London - Alexandra Palace/Park

Alexandra Palace Way : N22 7AY London - Alexandra Palace/Park : Map credit National Library of Scotland London - Alexandra Palace/Park : Image credit Finsbury Park Club History
A park of 250 acres was opened in 1863 and named after Princess Alexandra of Denmark who had married Edward, Prince of Wales (later Edward VII). The parkland was redesigned in 1875 to include a trotting ring and cycle racing track (both within the horse racing course), a cricket ground, ornamental lakes, a Japanese village, tennis courts, a permanent fun fair and an open air swimming pool. The bicycle track was gravel, 2½ laps to the mile, of "varying width and condition of surface, containing a long gradient on one stretch."

The Morning Post of May 29th 1875 carried an advert for bicycle racing at Alexandra Park "This day (Saturday) at three o'clock, Prizes to the value of 100 guineas will be competed for by Messrs. Taylerson, Nevill, Thorpe, Gerrard Smith, Herbert Smith, Howard, and other distinguished amateurs." The following Monday, there was a top quality 10 mile championship race between "Camile Thuillet (champion of France), John Keen (champion of England), W Cann (of Sheffield), David Stanton, &co."

More racing followed in 1876 and The Field of 22nd January announced "It has been arranged to hold six meetings during the season on the new bicycle track. A cup for the championship of England will be given." On 28 June 1876, Oxford v Cambridge held their 50 mile championship race on the track. Alexandra Park was also popular with cycling clubs and the following clubs held races there : Finchley BC, Tufnell BC, Tower Hamlets BC, Clarence BC, Stanley BC and Atalanta BC.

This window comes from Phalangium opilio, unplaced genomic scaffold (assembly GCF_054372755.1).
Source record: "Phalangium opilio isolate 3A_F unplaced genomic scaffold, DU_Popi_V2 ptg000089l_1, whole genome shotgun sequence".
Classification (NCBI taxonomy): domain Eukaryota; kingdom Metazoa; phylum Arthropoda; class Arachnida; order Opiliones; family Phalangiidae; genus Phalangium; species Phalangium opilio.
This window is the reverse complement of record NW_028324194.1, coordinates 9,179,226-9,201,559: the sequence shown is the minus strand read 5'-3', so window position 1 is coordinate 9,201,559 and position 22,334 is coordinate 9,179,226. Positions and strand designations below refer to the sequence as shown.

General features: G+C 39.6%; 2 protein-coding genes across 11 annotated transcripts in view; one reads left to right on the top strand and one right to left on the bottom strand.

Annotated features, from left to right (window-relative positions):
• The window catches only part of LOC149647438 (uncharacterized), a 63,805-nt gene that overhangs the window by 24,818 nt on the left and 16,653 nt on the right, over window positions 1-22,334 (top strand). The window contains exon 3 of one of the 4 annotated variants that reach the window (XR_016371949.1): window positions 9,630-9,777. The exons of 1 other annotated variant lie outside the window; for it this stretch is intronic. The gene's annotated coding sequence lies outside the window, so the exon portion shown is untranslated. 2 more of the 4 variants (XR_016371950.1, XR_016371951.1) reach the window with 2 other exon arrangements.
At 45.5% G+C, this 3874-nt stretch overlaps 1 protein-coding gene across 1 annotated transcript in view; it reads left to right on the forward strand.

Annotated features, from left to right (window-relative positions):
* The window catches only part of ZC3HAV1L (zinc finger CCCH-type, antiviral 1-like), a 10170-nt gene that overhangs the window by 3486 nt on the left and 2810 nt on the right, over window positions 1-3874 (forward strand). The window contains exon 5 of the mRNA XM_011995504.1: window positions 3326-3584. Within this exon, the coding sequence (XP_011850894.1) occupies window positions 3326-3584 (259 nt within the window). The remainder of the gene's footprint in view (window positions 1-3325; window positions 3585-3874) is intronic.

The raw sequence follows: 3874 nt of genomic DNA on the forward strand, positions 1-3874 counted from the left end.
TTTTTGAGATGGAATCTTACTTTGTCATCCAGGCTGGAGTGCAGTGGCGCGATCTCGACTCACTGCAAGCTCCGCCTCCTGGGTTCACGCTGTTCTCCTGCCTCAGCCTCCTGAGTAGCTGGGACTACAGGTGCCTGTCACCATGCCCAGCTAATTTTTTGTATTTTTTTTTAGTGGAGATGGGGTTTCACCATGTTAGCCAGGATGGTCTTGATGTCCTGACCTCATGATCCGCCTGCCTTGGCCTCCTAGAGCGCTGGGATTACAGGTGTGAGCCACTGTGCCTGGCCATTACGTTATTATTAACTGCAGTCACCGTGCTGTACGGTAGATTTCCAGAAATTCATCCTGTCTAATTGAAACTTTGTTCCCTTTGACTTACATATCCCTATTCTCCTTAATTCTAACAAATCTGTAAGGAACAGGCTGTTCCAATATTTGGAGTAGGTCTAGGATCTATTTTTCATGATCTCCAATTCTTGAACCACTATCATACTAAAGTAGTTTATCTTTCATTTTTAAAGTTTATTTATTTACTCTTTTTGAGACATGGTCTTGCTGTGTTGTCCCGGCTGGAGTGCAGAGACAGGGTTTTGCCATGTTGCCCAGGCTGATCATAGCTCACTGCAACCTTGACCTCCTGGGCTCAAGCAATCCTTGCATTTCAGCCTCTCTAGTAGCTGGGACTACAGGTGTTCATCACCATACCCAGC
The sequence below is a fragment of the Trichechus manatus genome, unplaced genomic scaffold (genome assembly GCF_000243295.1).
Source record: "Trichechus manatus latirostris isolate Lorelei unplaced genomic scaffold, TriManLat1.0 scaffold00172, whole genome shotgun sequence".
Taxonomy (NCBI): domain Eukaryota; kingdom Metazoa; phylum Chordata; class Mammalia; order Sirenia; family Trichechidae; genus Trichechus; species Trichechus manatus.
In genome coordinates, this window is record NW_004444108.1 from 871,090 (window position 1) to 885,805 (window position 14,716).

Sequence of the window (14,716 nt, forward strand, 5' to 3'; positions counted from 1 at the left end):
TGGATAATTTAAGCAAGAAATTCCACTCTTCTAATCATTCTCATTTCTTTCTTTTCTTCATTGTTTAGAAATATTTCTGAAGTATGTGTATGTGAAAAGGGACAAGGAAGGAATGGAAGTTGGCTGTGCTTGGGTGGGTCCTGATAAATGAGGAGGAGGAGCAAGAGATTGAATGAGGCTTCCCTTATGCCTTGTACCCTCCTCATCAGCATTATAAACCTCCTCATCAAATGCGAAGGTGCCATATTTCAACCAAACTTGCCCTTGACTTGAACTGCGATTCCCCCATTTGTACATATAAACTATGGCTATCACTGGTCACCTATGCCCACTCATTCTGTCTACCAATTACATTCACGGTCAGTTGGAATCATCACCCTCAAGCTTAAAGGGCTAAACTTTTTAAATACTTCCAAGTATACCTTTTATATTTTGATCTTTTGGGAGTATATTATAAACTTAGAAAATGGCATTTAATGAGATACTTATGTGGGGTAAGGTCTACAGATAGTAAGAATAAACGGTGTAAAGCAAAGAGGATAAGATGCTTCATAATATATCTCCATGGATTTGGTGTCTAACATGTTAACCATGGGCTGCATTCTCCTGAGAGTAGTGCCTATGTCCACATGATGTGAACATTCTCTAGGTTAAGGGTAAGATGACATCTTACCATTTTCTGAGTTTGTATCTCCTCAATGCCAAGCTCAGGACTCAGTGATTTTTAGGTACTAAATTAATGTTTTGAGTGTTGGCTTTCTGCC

On 20th October 1878 The Referee reports on the Great 25 mile Handicap Race which was run at Alexandra Palace for a prize of £25. The scratch rider was John Keen, but he caught Phillips of Wolverhampton, who had 3½ minutes start on him after 10 miles. Phillips held Keen's wheel for some time but Keen eventually dropped all his opponents and won by 3 laps in the fastest time on record of 1hr 20min 37sec. Keen made his own machine especially for the track and it was described as "the lightest and most fragile we have ever seen."

There was another well supported event in October 1879 for amateurs only, which attracted 100 entries. The riders included the famous ‘crack' HL Cortis of the Wanderers CC (the Long Wanderer) who was riding a 60 inch wheel. Cortis won the prestigious 3 miles handicap race off scratch, lifting the 21 guineas cup and establishing a new 3 miles record of 8 min 55.4 sec. The Badminton Library describes the race "All who saw the race must remember how the white-vested athlete flew down and up the hill and dashed at top speed round the, then unbanked, lower corner, whilst the last lap was a magnificent effort, and the victor deserved the cheers which welcomed his return to the dressing-room."